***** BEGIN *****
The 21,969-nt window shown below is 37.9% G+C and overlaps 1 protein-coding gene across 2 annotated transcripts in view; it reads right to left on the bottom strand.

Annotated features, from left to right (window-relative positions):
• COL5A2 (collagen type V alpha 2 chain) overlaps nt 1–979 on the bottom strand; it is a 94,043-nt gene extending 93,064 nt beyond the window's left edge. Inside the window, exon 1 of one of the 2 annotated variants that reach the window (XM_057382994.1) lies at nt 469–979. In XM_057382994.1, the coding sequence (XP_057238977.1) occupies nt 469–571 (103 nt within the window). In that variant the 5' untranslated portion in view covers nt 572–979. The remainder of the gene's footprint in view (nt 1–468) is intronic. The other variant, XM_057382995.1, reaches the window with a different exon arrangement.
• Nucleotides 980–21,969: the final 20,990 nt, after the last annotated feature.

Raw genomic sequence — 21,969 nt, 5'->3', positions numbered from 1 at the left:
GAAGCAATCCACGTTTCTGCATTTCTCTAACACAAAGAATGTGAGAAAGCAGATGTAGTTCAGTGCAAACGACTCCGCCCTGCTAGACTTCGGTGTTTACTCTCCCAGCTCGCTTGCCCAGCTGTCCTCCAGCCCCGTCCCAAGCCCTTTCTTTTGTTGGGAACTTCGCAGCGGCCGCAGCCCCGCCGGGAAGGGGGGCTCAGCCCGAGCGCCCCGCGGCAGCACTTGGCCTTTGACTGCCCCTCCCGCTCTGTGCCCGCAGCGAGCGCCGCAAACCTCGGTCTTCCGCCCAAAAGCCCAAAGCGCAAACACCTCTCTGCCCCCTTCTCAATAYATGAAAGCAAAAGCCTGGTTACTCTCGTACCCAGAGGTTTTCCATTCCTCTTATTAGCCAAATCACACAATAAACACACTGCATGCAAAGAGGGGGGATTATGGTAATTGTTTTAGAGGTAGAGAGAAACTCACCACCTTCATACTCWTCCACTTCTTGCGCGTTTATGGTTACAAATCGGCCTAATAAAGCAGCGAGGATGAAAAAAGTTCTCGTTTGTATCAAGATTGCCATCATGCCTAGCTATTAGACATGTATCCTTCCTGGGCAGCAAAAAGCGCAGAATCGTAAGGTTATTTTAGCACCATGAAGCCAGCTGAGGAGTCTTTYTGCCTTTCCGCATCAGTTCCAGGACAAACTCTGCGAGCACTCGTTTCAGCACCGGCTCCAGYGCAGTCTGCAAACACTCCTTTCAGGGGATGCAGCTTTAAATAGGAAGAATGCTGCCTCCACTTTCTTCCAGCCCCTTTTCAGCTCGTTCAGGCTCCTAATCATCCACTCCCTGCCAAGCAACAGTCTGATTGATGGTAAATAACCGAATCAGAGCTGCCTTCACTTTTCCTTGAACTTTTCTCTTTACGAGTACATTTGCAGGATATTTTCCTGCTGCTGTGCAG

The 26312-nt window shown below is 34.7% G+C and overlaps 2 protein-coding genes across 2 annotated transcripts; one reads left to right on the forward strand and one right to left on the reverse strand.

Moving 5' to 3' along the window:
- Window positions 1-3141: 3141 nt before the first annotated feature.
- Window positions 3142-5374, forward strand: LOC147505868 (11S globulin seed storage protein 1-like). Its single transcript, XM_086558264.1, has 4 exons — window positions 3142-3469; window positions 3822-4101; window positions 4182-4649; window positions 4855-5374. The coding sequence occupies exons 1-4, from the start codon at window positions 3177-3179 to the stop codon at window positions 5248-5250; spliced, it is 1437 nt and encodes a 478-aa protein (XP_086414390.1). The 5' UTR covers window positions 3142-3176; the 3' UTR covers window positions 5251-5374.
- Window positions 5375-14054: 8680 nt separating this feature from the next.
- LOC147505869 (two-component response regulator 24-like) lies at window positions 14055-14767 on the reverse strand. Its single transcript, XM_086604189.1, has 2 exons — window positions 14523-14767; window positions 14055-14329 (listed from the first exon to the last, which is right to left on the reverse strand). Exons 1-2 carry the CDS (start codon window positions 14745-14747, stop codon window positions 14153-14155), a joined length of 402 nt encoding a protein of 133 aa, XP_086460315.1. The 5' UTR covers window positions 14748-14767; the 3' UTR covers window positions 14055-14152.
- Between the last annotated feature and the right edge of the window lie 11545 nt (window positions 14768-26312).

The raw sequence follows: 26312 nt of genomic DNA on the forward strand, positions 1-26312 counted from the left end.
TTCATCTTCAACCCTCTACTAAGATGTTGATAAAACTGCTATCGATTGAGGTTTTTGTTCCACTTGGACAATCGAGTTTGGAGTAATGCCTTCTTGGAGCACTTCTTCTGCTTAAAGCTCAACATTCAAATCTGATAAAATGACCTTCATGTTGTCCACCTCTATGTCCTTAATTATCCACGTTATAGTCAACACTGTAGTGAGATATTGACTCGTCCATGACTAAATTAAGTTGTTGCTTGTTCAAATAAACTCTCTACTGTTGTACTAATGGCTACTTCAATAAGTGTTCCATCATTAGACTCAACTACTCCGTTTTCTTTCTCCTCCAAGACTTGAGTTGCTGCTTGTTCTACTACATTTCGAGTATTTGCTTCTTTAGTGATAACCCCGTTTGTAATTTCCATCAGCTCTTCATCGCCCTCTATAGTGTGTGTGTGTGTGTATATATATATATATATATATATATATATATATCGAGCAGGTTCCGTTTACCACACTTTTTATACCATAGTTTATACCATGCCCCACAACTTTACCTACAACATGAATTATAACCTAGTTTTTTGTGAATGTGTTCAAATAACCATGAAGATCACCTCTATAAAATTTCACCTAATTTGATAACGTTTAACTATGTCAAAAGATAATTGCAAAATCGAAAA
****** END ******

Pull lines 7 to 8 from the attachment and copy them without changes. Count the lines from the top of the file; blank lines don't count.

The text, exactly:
The 26312-nt window shown below is 34.7% G+C and overlaps 2 protein-coding genes across 2 annotated transcripts; one reads left to right on the forward strand and one right to left on the reverse strand.

Moving 5' to 3' along the window: